How five companies are making their mark.
By Jake Widman
At about the same time, the Acushnet golf company (makers of the Titleist and FootJoy brands, among others) was looking to expand its custom packaging choices. Acushnet then accounted for about 75% of the promotional golf balls in the US market. It offered custom packaging as well, but a customer needed to order 2000 dozen balls to get a custom package; as you might guess, Acushnet wanted to be able to offer custom packaging for smaller amounts, and the Xeikon enabled Odyssey to meet that request.
Using its Xeikon SP, Odyssey now sometimes does just 48 or 96 dozen balls for a company golf outing. "We’ve done as small a run as a single ball sleeve," says Roberds. "We run 70 to 100 orders a week, just for golf balls. The SP is engineered to print on heavier stock than are the regular printers-up to 18 pt. We print on 16 pt. C1S folding carton board for the golf boxes."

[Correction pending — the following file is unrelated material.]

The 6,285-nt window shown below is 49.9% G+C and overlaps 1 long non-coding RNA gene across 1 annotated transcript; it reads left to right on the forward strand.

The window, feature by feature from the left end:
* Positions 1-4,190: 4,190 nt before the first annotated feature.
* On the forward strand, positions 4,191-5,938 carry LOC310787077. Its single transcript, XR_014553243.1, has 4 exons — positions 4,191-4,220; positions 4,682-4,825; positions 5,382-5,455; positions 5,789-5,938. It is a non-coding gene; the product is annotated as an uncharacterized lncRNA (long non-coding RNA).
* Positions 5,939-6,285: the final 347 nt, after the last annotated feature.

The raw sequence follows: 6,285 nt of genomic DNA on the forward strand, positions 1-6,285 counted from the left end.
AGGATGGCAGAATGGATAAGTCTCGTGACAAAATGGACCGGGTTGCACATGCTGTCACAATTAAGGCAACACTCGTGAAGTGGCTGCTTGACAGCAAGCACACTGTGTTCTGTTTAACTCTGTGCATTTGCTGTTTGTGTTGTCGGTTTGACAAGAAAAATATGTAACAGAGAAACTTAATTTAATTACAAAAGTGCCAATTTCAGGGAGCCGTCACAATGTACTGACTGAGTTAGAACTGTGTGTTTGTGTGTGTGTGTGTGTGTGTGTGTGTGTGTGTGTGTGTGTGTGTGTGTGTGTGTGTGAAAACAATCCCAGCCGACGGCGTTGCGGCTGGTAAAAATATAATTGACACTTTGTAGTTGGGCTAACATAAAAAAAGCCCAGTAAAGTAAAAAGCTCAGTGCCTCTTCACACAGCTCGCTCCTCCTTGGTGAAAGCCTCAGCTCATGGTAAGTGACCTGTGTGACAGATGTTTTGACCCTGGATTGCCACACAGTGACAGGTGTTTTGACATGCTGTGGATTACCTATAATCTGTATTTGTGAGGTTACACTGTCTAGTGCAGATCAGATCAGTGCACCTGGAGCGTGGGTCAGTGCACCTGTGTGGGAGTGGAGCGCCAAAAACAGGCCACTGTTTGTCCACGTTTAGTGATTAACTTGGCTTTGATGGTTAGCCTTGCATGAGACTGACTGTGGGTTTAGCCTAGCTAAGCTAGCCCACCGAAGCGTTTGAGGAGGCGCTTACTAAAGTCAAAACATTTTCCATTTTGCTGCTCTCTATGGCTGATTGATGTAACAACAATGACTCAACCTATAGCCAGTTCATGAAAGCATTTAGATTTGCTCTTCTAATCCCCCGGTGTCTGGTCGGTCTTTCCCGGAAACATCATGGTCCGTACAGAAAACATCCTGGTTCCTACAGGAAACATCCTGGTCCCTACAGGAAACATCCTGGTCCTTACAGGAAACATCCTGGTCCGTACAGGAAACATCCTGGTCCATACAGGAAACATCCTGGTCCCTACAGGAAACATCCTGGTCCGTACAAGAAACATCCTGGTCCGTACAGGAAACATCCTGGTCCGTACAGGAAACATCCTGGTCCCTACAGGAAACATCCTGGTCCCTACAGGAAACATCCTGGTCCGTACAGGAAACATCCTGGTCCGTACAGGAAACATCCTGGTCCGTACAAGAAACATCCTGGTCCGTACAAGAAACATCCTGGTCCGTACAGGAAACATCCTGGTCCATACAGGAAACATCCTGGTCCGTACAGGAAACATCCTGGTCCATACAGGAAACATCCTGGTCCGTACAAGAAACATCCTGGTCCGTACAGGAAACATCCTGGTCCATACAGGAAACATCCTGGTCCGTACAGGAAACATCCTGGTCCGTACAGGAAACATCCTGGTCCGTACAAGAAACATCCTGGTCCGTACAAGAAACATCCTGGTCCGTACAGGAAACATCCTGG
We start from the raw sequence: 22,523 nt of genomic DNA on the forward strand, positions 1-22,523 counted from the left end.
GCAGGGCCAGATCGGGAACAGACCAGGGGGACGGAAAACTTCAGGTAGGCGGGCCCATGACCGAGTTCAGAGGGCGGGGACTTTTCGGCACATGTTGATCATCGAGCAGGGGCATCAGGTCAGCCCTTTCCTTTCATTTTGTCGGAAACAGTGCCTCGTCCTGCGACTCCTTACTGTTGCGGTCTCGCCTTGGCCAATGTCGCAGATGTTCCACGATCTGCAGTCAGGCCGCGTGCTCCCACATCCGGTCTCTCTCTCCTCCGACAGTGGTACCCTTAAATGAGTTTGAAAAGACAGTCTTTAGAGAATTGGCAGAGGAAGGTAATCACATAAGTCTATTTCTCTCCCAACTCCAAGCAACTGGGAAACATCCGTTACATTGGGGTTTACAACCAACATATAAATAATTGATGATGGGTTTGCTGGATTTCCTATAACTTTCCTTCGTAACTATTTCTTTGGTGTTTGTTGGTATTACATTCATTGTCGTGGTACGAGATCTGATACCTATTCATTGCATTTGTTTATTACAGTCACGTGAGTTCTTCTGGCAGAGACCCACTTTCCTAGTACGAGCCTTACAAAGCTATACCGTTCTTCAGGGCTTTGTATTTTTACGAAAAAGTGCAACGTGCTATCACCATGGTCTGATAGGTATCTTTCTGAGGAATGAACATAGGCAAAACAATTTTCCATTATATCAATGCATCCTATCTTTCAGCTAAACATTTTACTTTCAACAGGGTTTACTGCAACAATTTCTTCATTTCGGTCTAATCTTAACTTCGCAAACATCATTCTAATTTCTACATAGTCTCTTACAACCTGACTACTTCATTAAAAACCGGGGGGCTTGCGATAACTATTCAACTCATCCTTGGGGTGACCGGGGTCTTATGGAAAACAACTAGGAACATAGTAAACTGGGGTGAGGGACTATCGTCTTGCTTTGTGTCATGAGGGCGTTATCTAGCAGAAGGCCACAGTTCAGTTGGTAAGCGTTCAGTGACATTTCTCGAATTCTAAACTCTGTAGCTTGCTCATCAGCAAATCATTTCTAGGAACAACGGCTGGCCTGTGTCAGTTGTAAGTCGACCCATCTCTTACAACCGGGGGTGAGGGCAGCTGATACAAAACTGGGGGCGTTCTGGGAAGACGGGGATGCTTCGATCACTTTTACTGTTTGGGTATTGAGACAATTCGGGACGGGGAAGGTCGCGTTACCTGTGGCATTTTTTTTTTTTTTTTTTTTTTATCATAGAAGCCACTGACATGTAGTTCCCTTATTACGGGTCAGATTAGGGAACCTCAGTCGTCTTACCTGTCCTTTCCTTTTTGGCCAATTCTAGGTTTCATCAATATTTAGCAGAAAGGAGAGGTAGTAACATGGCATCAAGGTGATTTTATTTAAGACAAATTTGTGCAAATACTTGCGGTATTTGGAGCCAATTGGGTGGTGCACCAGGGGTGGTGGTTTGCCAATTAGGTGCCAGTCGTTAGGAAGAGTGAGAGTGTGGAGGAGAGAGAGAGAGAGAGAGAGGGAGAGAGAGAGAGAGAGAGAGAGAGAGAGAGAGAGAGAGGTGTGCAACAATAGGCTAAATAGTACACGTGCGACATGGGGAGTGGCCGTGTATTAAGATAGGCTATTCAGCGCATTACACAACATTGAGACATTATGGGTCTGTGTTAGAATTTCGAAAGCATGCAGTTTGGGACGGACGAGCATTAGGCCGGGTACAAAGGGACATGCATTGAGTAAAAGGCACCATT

Besides the regular golf packaging business, "We do a little comp work and some software boxes," Roberds recounts. "But that’s spotty, it’s not real steady. We’re also talking to a company about doing custom coffee cup sleeves."
At this point, Odyssey is not using its wide-format printers for its packaging work, but that may soon change. "We plan to pursue packaging prototypes with the Gandi printer," says Roberds. "We just installed it last month, so we aren’t ready yet to go after the business," but he certainly sees integrating that machine into the packaging workflow in the future.
To anyone thinking of entering the packaging market, Roberds has a cautionary tale: "Our salesperson called on all the big names in the packaging business, and we were surprised at how little interest there was in digital printing. I can’t tell you why, they just wouldn’t talk to us." To get a company to agree to do business with you, Roberds says, you need to get a champion inside the company to push the idea.
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